When she came to the throne in 1558, Henry and Anne’s daughter Elizabeth I inherited a divided England. Her predecessor, Mary I, had attempted to restore the Catholic faith and stamp out Protestantism by restoring England to the Roman Catholic Church. This led to the formation of an extremist Protestant faction, known as the Puritans, based in the heart of Elizabeth’s government, who tried to prioritise their own interests to the detriment of the remaining Catholics in England. Elizabeth proclaimed herself the Supreme Governor of the Church of England under her Act of Uniformity in 1559, breaking with the Roman Catholic Church as her father Henry did. Elizabeth’s religious settlement was less harsh than total Protestant uniformity, which discomforted the Puritans. Elizabeth appointed John Whitgift as Archbishop of Canterbury in 1583, who was tasked with dealing with those Puritans who opposed Elizabeth’s milder religious settlement.
Whitgift forced all suspected Puritans to take an ex officio oath, swearing to Elizabeth’s Act of Uniformity, and thus acknowledging Elizabeth’s milder religious settlement. To facilitate this, the Court of High Commission was created in 1559. The Court fined those suspected of heresy and incarcerated them without bail, powers which were not given to ordinary spiritual courts. In response to this, attorney James Morice used Magna Carta to defend Puritan sympathiser Robert Cawdry in 1591, declaring that there was an imbalance of equality between lay ecclesiastical jurisdiction, as the Court drew power from the crown, an unchecked power. Diplomat Robert Beale acted similarly in 1593, using Magna Carta to defend the Puritans while criticising Whitgift and the Court. Beale argued that the oath and the Court came into conflict with Clause 29 of Magna Carta, which stated that one could not be starved of their liberties without being judged by the law. Both Beale and Morice believed that the Court of High Commission should not be given the authority to ‘change or alter the lawes of this Realme,’ which were detailed in Magna Carta. Despite Beale and Morice’s protests, and attempts to use Magna Carta to ensure that the rights of the Puritans were not unlawfully encroached upon, they were ignored and the Court of High Commission continued to practice until 1641.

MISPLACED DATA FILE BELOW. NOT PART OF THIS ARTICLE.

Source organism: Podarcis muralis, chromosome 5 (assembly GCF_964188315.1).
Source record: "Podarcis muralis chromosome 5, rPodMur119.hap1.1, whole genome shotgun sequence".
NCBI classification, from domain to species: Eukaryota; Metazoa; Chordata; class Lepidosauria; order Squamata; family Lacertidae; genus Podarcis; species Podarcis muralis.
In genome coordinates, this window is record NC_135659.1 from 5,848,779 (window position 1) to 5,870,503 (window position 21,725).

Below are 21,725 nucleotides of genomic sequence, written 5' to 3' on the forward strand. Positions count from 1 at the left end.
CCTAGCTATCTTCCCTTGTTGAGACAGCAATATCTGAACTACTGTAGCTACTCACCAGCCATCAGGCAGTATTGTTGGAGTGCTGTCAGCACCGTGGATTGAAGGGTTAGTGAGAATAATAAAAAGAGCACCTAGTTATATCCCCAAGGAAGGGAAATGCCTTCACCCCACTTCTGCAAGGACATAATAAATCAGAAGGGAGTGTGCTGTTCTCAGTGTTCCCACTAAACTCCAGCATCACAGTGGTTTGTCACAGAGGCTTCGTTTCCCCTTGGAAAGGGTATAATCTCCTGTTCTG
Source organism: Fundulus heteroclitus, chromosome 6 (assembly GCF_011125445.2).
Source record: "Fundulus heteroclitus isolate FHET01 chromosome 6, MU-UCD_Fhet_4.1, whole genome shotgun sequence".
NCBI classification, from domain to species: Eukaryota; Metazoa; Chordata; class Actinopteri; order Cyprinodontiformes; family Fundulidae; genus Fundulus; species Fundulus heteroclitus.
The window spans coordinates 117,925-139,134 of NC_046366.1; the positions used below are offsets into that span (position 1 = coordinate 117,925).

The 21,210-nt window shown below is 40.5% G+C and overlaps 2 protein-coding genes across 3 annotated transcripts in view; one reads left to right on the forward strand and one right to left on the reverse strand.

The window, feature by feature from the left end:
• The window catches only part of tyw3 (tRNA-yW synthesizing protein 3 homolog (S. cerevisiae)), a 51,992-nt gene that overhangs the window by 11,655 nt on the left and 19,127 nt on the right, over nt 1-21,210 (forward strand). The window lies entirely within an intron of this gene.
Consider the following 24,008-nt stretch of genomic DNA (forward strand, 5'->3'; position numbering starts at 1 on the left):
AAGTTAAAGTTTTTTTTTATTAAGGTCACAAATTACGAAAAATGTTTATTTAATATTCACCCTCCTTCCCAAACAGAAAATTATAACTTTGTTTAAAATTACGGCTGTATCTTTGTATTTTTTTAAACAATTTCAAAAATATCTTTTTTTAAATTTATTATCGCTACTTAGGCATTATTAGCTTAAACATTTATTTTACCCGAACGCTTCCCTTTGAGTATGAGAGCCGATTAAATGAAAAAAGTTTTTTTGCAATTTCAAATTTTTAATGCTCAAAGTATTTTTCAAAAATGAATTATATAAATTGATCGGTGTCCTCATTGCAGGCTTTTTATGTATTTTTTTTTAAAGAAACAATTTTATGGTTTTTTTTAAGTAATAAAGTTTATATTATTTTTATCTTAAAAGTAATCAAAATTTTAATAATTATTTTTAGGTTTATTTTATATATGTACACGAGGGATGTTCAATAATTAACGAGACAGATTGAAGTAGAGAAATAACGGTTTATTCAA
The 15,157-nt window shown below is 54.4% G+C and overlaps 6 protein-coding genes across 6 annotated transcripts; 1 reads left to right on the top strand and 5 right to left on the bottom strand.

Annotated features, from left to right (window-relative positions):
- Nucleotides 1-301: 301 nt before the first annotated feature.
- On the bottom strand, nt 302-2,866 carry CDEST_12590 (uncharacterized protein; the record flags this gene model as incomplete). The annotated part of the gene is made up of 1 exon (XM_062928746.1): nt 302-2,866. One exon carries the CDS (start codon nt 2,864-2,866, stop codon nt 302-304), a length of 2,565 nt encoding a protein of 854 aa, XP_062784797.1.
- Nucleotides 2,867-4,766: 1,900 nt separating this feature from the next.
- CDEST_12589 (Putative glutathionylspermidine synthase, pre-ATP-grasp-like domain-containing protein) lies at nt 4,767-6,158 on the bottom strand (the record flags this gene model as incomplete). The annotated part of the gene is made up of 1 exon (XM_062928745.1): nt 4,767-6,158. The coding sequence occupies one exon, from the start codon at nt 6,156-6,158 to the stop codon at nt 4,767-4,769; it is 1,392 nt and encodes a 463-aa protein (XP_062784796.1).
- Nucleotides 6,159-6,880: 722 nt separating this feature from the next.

Magna Carta was frequently cited within the Tudor period with the intention of affecting religious change. However, its lack of success, evidenced by the failure of the Pilgrimage of Grace, More’s execution and the continuing practices of the Court of the High Commission, confirm that it was correctly viewed by those it was used to educate, as an in inactive document.
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 RV. Turner, Magna Carta Through the Ages (New York, 2003), p. 8.
 M. McGlynn, ‘From Charter to common law: the rights and liberties of the pre Reformation Church’ in Griffith-Jones, R. & Hill, M. (eds.), Magna Carta, Religion and the Rule of Law (Cambridge, 2015), p. 57.
 Ibid., p. 57.
 J. Baker, The Reinvention of Magna Carta 1216 – 1616 (Cambridge, 2017), p. 86.
 ‘Reading 10, circa 1530’, in M. McGlynn, The Rights and Liberties of the English Church: Readings from the Pre-Reformation Inns of Court (London, 2015), p 141.
 J. Guy, Tudor England (Oxford, 2000), p. 116.
 Ibid., p. 39.
 Guy, Tudor England, p. 116.
 Ibid., p. 14.
 F. Thompson, Magna Carta: Its Role in the Making of the English Constitution (Minnesota, 1972), p. 140.
 Magna Carta (1225), Clause 1, trans. in H. Rothwell (ed.), English Historical Documents Volume III, (London, 1995), p.333-338.
 Thompson, Magna Carta, p. 140.
 ‘Undelivered speech to the Parliament of England, August 1532,’ in F. Thompson, Magna Carta, p. 140.
 S. Lipscomb, 1536: The Year that Changed Henry VIII (London, 2009), p. 148.
 Ibid., p. 156.
 Thompson, Magna Carta, p. 141.
 Magna Carta (1225), Clause 29.
 Lipscomb, 1536, p. 166.
 Guy, Tudor England, p.141.
 D. Starkey, Six Queens: The Wives of Henry VIII (New York, 2004), p. 450.
 Lipscomb, 1536, p. 41.
 Guy, Tudor England, p. 40.
 ‘Speech of Thomas More at Westminster Hall, July 1535,’ in F. Thompson, Magna Carta, p. 140.
 Guy, Tudor England, p. 141.
 Ibid., p. 139.
 A. Weir, Elizabeth the Queen (London, 2009), p. 3.
 Ibid., p. 2.
 Ibid., p. 3.
 JP. Somerville, Royalists and Patriots: Politics and Ideology in England (New York, 1986), p. 94.
 Guy, Tudor England, p. 261.
 Weir, Elizabeth the Queen, p. 347.
 Thompson, Magna Carta, p. 212.
 J. Baker, ‘Magna Carta and personal liberty’ in Griffith-Jones, R. & Hill, M. (eds.), Magna Carta, Religion and the Rule of Law (Cambridge, 2015), p. 98.
 Ibid., p. 98.
 Thompson, Magna Carta, p. 219.
 Baker, ‘Magna Carta and personal liberty’, p. 100.
 Ibid., p. 100.
 Magna Carta (1225), Clause 29.
 James Morice, Brief Treatise of Oathes Exacted by Ordinaries and Ecclesiasticall Judges, trans. in F. Thompson, Magna Carta, p. 219.
 Baker, ‘Magna Carta and personal liberty’, p. 100.